Oxfam pledged gifts
- Exhibited by
- Matthew Sherrington
- September 15, 2015
- Medium of Communication
- Target Audience
- Individual giving/community
- Type of Charity
- Country of Origin
- Date of first appearance
Imagine trying to raise funds without the technology and variety of ways we have at our fingertips? We fundraisers nowadays are so lucky. We have to use these tools wisely to make sure that our donors continue to want to give us the means to carry on with our great causes.
Summary / objectives
Oxfam’s pledged gifts scheme involved volunteers, recruited through the press, collecting regular small donations from friends and neighbours, door-to-door. It adapted the door-to-door model used for catalogue sales and insurance premiums.
Many years ago Oxfam GB succeeded in getting over 300,000 people to make regular donations. This was in the days before:
- Databases and the means to do mass direct mail cost-effectively to attract new supporters and then communicate with them.
- £2 a month made regular giving the norm it is today.
- Teams of professional fundraisers recruited supporters on the street or door to door.
- Telephone fundraisers called people to upgrade or convert one-off donors to regular giving.
- The internet and platforms like Just Giving made it so much easier for people to ask their friends to give to their sponsored this that or the other...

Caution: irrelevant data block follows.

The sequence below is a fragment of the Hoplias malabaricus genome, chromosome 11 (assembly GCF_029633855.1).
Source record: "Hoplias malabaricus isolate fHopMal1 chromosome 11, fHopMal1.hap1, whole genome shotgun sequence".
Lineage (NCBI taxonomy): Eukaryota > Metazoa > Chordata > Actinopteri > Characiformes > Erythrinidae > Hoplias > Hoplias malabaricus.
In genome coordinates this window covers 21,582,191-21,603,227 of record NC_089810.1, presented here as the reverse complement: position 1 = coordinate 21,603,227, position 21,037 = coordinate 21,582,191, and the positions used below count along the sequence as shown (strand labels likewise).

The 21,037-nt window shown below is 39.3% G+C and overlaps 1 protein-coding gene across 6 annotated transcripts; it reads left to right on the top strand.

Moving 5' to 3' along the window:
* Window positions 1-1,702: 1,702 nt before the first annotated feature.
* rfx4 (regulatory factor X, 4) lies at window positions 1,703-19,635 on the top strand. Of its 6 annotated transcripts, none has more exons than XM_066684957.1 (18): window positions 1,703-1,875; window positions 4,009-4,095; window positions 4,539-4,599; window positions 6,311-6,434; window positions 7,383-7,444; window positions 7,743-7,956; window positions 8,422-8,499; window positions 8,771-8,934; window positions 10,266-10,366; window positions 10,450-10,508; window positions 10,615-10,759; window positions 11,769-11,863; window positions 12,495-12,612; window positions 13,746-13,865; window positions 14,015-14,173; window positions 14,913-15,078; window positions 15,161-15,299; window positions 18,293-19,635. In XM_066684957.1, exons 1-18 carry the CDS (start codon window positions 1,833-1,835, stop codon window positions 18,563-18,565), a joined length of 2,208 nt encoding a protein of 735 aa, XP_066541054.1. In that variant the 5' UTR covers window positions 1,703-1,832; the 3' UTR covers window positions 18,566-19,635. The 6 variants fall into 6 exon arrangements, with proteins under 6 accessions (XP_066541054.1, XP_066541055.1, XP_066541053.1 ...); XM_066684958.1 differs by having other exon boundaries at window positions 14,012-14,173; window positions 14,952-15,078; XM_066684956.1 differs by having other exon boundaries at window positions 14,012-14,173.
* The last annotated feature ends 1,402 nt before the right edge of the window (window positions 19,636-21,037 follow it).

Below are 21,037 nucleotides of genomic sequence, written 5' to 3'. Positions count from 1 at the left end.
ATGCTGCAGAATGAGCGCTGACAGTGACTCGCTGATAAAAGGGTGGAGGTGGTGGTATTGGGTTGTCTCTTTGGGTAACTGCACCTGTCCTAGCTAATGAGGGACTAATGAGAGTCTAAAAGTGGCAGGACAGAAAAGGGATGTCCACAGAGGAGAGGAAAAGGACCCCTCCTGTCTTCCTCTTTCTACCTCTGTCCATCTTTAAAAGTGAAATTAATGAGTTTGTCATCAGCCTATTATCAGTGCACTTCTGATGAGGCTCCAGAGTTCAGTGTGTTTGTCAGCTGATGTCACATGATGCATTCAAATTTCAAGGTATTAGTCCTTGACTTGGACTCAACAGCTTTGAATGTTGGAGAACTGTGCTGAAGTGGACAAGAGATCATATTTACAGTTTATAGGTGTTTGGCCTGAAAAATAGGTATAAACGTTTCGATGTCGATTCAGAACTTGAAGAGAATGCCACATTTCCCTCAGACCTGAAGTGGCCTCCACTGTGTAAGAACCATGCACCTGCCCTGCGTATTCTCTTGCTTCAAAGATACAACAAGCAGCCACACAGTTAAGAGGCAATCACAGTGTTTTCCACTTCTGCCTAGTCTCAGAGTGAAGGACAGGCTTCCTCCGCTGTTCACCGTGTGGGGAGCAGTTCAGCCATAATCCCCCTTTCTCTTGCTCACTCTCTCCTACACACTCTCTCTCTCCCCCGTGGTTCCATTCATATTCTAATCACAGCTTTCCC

Oxfam inspired all those people through the pledged gifts scheme. And it started with a press advertisement asking not for a donation every month, but an hour.
Oxfam’s pledged gifts scheme was about individuals asking their friends and neighbours to commit to making a regular contribution and going round to collect it. Door-to-door salesmen were commonplace then. It was how insurance premiums were collected, coal, milk and other services delivered and paid for. When I was a kid in the seventies that was how we raised money for the Scouts, doing bob-a-job, or got sponsorship for swims for the local hospice.
Volunteer collectors were recruited through the press, ‘give an hour a month”, and they asked their friends and neighbours for 2s/6, or 12 ½ p after decimalisation, which is just over £2 in today’s value.
At its peak 26,000 volunteers were collecting regular pledged gifts from 300,000 people. In 2001, 35 years on from the heyday, there were still over 600 pledged givers, contributing over £50,000 a year; six of them collecting and passing on to Oxfam over £500 a year.
The scheme must have dried up once recruiting volunteers was no longer the most cost-effective use of those press-ads and as direct mail started taking off. But before the decline, Oxfam had developed the Oxfamily Box. Six million of these were delivered by volunteers to homes and the householders – and their visitors – could put their loose change into the box when they wished. They sent the money to Oxfam – with their contact details – from time to time. For more information click here.
Influence / impact
Pioneer fundraising. Written up in Harold Sumption’s 1995 pamphlet Yesterday’s Trailblazing and Pointers for Tomorrow.
Harold Sumption describes paying attention to the length of time collectors kept collecting – on average three and a half years. However, when Oxfam tried to recruit volunteers through tabloid papers, where shopping catalogues found their market, they stuck at it only six months, making their efforts unviable. Over time, recruiting volunteers to go door to door declined in effectiveness.
It was pioneering stuff, ahead of its time in so many respects.